Even nastier than fire ants, the insects disable electronics and swarm over people and animals. UT researchers have found a pathogen that destroys them.
A team of scientists at Texas A&M has been testing cats and dogs throughout the pandemic. The CDC is furry interested.
Northeast Texas–born Byron Bennett was one of four key researchers on the team that created the lifesaving vaccine, but the spotlight shone only on Jonas Salk.
Taxpayers have spent millions for purifiers promoted by former governor Rick Perry. Could they have gotten the same benefits for far less money?
Ila Loetscher took costumed turtles on late-night TV and founded a nonprofit that has rescued thousands of the creatures.
Nacogdoches researcher Ashley Wahlberg, whose arachnid collection is nightmare fodder for many, says spiders help us more than they hurt us.
The newest species is named after the grad student pub Valhalla, on whose grounds it was found.
Archaeologists are uncovering new clues at a canyon where ancient Texans once hunted bison en masse.
Moriba Jah, a self-proclaimed “space environmentalist,” has joined a new effort to map the millions of bits of discarded debris orbiting the Earth.
The Most Powerful Telescope Ever Made Will Launch Next Month. A Texas Astronomer Is Leading Its Biggest Project.
UT’s Caitlin Casey will use the Webb Telescope to peer nearly 14 billion years back in time.
Since 1980, police and an army of amateur sleuths have puzzled over the East Texas cold case. New forensic DNA techniques have finally given a name to the teenage girl whose brutal murder has haunted so many for so long.
You love your pet. You love her so much that if you could, you’d buy an exact copy of her. Well, you can! Take it from Blake Russell, president of ViaGen Pets & Equine—and owner of a very unusual horse farm.
Taysha hopes to commercialize UT Southwestern’s groundbreaking gene therapies to benefit its shareholders—and desperately ill children.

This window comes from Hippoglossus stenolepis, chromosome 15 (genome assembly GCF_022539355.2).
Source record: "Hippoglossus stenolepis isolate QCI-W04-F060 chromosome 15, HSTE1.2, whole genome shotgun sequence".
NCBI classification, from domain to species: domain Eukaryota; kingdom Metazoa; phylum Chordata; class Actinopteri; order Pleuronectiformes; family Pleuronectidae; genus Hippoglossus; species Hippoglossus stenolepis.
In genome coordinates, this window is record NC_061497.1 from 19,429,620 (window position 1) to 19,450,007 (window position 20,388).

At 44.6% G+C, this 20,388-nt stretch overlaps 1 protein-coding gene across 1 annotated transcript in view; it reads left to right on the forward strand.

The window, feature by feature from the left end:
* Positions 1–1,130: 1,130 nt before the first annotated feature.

So is a little fish that swam along the San Marcos River.
The president has named academics from UT and A&M, as well an Austin CEO, to his science and technology advisory council.
Ben Lamm’s latest company, Colossal, hopes to reverse climate change by reintroducing the long-extinct creature to the Arctic. What could go wrong?
Kathryn Paige Harden’s new book says social scientists must acknowledge how DNA shapes our lives. Critics call that dangerous.
Two Austinites have made it their life’s work to document uses for every wild plant in Texas—a project they say could save humanity.
For low-income countries, the less-expensive, easier-to-make Corbevax could prove a godsend.
Houston-based Luminare’s software analyzes patient records to detect sepsis.
The young woman who mysteriously drowned in the Ropers Motel pool in 1966 might have remained anonymous forever, if not for cutting-edge genetics, old-fashioned genealogy—and the kindness of a small West Texas town.
As clinics across the state offer ketamine therapy for depression, a bill would fund further studies on MDMA use and psilocybin for PTSD treatment of vets.
Scientists at a Baylor College of Medicine lab in Houston are sequencing the genomes of the world’s animals, one strand at a time.